City Council approves more than $260,000 in contracts, grants to address homelessness

City of Santa Clarita City Hall. Cory Rubin/The Signal

The Santa Clarita City Council took a step forward Tuesday on the topic of homelessness after awarding contracts and grants totaling more than $260,000 to address the local issue.

Council members unanimously approved a contract with Los Angeles County that will allow the city to hire a homeless coordinator, as well as a one-time grant toward helping Bridge to Home hire a project manager and increase services as they shift to year-round operations.

The grant award for the homeless coordinator totals $112,500, and the city will have to match $37,500 to receive $75,000 in the quarter-cent sales tax Measure H funding. The designated person will help implement the city’s Community Plan to Address Homelessness, according to Jerrid McKenna, assistant to the city manager.

Bridge to Home locked in a total of $150,000 from the city’s general fund to hire a project manager tasked with the planning and design of the nonprofit’s permanent, 365-day homeless shelter ($50,000) and to bulk up its local homeless services ($100,000).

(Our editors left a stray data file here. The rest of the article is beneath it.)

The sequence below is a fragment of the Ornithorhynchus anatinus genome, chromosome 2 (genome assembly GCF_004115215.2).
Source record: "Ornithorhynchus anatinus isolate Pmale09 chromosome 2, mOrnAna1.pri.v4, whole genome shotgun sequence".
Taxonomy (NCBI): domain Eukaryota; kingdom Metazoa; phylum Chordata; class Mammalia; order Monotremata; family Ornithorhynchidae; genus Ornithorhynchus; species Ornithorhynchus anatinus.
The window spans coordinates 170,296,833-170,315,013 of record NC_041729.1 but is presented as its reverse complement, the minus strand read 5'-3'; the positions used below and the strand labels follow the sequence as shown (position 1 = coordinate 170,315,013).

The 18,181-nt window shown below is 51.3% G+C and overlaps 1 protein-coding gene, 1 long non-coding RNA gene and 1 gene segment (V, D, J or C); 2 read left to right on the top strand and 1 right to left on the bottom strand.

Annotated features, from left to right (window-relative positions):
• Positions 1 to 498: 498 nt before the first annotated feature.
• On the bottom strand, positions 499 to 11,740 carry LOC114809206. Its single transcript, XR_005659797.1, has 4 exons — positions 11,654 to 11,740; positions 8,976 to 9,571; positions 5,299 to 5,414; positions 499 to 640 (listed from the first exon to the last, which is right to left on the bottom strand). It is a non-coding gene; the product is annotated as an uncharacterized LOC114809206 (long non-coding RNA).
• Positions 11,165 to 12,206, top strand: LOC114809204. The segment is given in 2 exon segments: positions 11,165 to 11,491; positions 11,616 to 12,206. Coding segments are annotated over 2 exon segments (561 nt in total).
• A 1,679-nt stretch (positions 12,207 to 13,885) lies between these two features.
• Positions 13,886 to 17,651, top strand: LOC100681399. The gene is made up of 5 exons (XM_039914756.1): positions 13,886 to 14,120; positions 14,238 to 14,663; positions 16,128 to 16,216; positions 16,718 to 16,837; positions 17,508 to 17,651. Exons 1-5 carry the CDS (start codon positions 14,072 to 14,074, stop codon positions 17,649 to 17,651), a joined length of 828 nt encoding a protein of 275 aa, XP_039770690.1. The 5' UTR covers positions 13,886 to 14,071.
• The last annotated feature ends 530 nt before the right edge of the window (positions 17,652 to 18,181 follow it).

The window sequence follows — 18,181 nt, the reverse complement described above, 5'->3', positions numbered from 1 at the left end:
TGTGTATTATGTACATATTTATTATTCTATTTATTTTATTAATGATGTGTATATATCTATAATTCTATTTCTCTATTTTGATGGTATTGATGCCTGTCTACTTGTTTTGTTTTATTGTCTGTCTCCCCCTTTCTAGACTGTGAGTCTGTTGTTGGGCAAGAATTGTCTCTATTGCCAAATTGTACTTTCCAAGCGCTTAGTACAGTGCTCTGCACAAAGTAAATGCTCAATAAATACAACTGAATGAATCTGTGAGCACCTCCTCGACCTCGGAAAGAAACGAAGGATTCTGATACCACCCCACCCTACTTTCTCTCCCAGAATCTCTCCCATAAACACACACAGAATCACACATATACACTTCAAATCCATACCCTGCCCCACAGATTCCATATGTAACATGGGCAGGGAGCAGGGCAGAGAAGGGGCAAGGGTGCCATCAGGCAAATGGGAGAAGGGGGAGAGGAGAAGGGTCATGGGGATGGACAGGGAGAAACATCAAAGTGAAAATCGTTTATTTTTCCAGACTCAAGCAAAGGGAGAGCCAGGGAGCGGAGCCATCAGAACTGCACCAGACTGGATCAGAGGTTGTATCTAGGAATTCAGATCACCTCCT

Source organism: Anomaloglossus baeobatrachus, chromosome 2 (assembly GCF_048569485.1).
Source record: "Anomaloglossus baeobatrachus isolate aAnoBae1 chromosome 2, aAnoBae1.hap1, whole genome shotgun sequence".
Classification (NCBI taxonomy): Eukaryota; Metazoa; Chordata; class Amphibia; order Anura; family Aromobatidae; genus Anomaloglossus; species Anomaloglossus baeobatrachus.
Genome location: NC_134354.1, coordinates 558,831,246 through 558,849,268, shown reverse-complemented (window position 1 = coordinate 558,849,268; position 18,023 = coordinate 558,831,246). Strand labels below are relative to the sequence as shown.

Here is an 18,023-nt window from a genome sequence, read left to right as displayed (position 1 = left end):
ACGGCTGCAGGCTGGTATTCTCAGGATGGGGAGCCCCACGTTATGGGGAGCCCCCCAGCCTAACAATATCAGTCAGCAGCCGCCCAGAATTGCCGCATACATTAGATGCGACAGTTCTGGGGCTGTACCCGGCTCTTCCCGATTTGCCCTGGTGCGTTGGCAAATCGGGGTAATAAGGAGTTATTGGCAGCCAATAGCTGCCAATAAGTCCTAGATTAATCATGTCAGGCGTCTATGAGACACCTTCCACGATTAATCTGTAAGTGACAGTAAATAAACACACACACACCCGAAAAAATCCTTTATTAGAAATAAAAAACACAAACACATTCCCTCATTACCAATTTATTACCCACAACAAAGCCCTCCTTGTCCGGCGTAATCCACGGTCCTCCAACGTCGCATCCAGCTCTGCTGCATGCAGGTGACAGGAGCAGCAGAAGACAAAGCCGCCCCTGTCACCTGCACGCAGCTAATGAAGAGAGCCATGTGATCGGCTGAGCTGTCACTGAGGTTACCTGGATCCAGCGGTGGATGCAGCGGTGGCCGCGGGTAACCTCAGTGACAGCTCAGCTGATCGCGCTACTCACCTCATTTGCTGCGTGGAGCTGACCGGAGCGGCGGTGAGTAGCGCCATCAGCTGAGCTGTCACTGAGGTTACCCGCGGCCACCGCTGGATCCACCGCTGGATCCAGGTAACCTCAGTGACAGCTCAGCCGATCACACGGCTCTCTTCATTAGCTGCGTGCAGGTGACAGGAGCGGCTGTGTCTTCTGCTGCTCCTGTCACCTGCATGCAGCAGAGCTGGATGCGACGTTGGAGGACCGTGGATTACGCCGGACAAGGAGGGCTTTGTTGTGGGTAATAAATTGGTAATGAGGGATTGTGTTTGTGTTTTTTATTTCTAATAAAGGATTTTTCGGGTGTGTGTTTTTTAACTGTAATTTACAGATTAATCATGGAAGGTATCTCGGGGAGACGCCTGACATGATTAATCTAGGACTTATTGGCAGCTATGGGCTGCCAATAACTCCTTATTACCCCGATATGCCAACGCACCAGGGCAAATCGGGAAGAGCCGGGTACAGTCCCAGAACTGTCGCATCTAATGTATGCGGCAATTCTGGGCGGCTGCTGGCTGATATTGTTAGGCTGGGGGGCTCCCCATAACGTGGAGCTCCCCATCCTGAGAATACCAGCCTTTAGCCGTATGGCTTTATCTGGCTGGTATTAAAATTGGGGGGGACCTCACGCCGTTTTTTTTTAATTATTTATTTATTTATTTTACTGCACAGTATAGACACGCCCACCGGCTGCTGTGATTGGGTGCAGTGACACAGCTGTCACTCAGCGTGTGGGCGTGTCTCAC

“L.A. Family Housing is the coordinated entry system lead where a lot of the Measure H funding goes to and then comes to our service providers,” McKenna said during a presentation to the City Council. “They already, in January or February, ran out of their allotment for the current fiscal year. So, Bridge to Home was not able to access any additional funding. This request will really fill that void.”

In looking back at some of the actions Santa Clarita has recently taken to address homelessness, including the establishment of a 30-member task force, Mayor Pro Tem Cameron Smyth said, “The further Santa Clarita stays ahead, the more opportunity we have to bring back those Measure H dollars to (the city).”

“It’s a reinforcement of how this city really is an example for others in the region on how to manage and how to come together to help those in our community to do it as a whole and not just the city, not just the county, not just nonprofits, but doing it together,” he added.

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